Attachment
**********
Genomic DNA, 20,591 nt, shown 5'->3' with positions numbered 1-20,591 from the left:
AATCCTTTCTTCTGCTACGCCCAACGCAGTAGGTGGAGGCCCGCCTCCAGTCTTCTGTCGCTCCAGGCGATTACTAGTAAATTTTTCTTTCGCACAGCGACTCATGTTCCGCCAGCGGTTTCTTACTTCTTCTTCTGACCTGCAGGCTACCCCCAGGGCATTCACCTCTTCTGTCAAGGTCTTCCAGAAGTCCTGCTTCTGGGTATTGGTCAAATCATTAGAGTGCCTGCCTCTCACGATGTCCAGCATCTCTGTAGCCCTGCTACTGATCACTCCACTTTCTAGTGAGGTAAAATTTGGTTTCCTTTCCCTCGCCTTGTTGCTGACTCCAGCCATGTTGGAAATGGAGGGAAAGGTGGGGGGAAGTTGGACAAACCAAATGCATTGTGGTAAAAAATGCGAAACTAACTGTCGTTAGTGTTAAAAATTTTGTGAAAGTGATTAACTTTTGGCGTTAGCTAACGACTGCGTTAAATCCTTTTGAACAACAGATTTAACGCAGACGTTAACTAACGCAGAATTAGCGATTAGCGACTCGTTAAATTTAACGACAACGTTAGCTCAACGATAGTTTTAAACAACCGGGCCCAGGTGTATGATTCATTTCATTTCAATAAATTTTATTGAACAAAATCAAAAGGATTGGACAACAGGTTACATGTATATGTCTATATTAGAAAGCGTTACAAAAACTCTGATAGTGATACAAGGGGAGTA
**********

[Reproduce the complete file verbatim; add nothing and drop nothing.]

Genomic DNA, 20,591 nt, shown 5'->3' with positions numbered 1-20,591 from the left:
AATCCTTTCTTCTGCTACGCCCAACGCAGTAGGTGGAGGCCCGCCTCCAGTCTTCTGTCGCTCCAGGCGATTACTAGTAAATTTTTCTTTCGCACAGCGACTCATGTTCCGCCAGCGGTTTCTTACTTCTTCTTCTGACCTGCAGGCTACCCCCAGGGCATTCACCTCTTCTGTCAAGGTCTTCCAGAAGTCCTGCTTCTGGGTATTGGTCAAATCATTAGAGTGCCTGCCTCTCACGATGTCCAGCATCTCTGTAGCCCTGCTACTGATCACTCCACTTTCTAGTGAGGTAAAATTTGGTTTCCTTTCCCTCGCCTTGTTGCTGACTCCAGCCATGTTGGAAATGGAGGGAAAGGTGGGGGGAAGTTGGACAAACCAAATGCATTGTGGTAAAAAATGCGAAACTAACTGTCGTTAGTGTTAAAAATTTTGTGAAAGTGATTAACTTTTGGCGTTAGCTAACGACTGCGTTAAATCCTTTTGAACAACAGATTTAACGCAGACGTTAACTAACGCAGAATTAGCGATTAGCGACTCGTTAAATTTAACGACAACGTTAGCTCAACGATAGTTTTAAACAACCGGGCCCAGGTGTATGATTCATTTCATTTCAATAAATTTTATTGAACAAAATCAAAAGGATTGGACAACAGGTTACATGTATATGTCTATATTAGAAAGCGTTACAAAAACTCTGATAGTGATACAAGGGGAGTA